- Amazon‘s wage hike will take effect in two weeks, and Morgan Stanley says its cost is “manageable.”
- The compensation increase will lift the company’s operating expenses by $2.75 billion, according to Morgan Stanley analyst Brian Nowak.
- Meanwhile, Amazon’s previous investment in warehouse’s Kiva robots will increase its fulfillment efficiency and offset the wage increase, he added.
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Amazon announced earlier this month that it is raising minimum wage for US and UK employees starting in November, and Morgan Stanley analysts say the cost is “manageable” as fulfillment efficiency improves from the company’s Kiva robots.
“We think improved fulfillment efficiency is set to offset the aforementioned wage increase,” a group of Morgan Stanley analysts led by Brian Nowak wrote in a note sent out to clients on Monday.
By the bank’s calculation, the compensation increase will lift the company’s operating expenses by $2.75 billion, or around 2.5% in fiscal year of 2019. The wage hike is “not small” but “manageable from a profit perspective,” Nowak said.
Since 2016, Amazon has been aggressively investing Kiva robotics integration in its warehouse. These investments have been lifting Amazon’s fulfillment costs per unit in the past two years, but will start to show benefits since the second quarter of this year, according to Nowak.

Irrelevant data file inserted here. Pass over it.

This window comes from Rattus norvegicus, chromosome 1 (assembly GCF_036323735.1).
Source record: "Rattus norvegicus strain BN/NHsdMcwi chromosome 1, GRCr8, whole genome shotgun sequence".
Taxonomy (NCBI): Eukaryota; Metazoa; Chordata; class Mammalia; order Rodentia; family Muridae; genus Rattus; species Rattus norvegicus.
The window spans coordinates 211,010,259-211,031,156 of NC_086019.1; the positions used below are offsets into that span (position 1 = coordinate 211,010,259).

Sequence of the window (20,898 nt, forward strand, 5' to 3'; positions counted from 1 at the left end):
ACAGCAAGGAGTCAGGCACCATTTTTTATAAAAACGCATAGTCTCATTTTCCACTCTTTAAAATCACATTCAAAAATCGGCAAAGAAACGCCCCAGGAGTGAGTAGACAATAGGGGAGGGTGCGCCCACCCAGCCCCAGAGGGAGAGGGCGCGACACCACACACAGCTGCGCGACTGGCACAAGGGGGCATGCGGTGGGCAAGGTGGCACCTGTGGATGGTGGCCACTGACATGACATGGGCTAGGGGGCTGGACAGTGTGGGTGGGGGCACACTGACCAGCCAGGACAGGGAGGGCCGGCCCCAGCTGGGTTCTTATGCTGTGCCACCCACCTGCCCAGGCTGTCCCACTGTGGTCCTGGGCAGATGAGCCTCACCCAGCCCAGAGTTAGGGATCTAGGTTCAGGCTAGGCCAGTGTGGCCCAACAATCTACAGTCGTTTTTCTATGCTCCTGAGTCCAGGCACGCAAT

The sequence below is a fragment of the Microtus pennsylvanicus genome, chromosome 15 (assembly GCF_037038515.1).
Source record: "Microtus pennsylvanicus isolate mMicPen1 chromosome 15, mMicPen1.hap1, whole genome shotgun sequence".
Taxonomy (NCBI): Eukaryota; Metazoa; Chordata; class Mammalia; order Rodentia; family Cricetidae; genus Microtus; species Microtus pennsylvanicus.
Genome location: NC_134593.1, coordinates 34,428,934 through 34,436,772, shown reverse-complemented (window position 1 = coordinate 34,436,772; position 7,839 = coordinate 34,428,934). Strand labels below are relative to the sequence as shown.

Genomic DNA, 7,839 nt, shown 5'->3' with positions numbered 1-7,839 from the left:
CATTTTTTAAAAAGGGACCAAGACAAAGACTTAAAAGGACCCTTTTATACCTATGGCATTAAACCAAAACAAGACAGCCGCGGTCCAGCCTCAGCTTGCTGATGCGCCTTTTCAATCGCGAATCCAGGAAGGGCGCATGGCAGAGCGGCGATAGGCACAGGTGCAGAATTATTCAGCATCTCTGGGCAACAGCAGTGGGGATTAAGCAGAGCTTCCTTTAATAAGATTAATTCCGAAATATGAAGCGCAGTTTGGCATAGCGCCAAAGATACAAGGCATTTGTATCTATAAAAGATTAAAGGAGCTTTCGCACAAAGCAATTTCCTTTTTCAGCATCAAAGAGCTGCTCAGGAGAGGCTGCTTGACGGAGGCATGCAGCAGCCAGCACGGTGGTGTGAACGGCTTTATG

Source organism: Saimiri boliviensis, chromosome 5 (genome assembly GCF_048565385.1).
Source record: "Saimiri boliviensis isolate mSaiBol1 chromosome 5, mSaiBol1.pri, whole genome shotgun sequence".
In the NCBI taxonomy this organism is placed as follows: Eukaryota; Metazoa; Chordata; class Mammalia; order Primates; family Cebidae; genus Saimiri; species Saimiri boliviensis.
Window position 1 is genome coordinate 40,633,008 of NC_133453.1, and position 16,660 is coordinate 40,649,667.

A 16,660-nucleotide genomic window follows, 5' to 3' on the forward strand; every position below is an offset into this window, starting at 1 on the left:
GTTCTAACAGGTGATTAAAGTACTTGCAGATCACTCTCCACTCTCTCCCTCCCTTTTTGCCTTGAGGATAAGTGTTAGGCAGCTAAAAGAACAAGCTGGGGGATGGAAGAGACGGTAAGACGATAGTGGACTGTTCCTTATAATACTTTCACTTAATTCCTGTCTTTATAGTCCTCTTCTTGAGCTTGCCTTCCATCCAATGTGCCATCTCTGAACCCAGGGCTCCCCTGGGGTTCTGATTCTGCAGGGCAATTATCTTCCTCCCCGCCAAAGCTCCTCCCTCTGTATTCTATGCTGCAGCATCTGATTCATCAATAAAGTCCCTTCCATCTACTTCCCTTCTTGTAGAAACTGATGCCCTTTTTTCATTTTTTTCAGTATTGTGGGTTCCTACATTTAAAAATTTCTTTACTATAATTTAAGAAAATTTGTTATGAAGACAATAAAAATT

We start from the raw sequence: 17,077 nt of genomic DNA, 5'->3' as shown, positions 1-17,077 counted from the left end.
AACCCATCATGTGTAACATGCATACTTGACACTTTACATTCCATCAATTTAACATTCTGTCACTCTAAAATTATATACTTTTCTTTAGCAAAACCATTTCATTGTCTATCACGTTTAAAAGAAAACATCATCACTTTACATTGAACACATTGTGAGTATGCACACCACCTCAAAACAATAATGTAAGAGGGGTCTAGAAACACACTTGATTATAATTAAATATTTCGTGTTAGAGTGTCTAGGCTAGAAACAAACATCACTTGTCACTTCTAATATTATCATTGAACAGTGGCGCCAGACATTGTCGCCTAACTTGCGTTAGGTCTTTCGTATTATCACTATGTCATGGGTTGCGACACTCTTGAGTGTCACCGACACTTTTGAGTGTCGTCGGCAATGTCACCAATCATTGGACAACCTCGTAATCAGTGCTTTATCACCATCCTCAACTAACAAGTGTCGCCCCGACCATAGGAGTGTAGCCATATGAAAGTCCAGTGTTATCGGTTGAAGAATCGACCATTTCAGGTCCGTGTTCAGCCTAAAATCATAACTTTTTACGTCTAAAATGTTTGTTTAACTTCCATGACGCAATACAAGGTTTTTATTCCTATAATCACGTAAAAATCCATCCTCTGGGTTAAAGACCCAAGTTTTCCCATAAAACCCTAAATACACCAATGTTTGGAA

“We believe these new warehouses are handling the same capacity with around 30% fewer square feet,” Nowak said. “As we refine our fulfillment cost per fulfilled unit analyses we lower pre-wage- increase fulfillment costs by 6% or $2.6 billion in 2019.”
Considering lower fulfillment costs boosted by the efficiency, the unit cost of fulfillment will be flat with the wage increases, Nowak added.
And while the pay hike is manageable for Amazon, Nomura Instinet analyst Simeon Siegel recently said it comes at a cost for employees because Amazon is eliminating restricted stock options and monthly incentive bonuses for hourly workers. And so, if calculating stock and incentive benefits, these employees will actually “lose out” after the new wage change, Siegel said.
In a statement sent to Business Insider, Amazon said “The significant increase in hourly cash wages effective November 1 more than compensates for the phase out of incentive pay and future RSU grants.”
Amazon is set to report its quarterly results on October 25. The e-commerce giant is expected to earn an adjusted $5.62 a share on revenue of $57.05 billion, according to Bloomberg data.
Morgan Stanley reiterated its “overweight” rating and $2,500 price target.
Amazon shares were up 50% this year.
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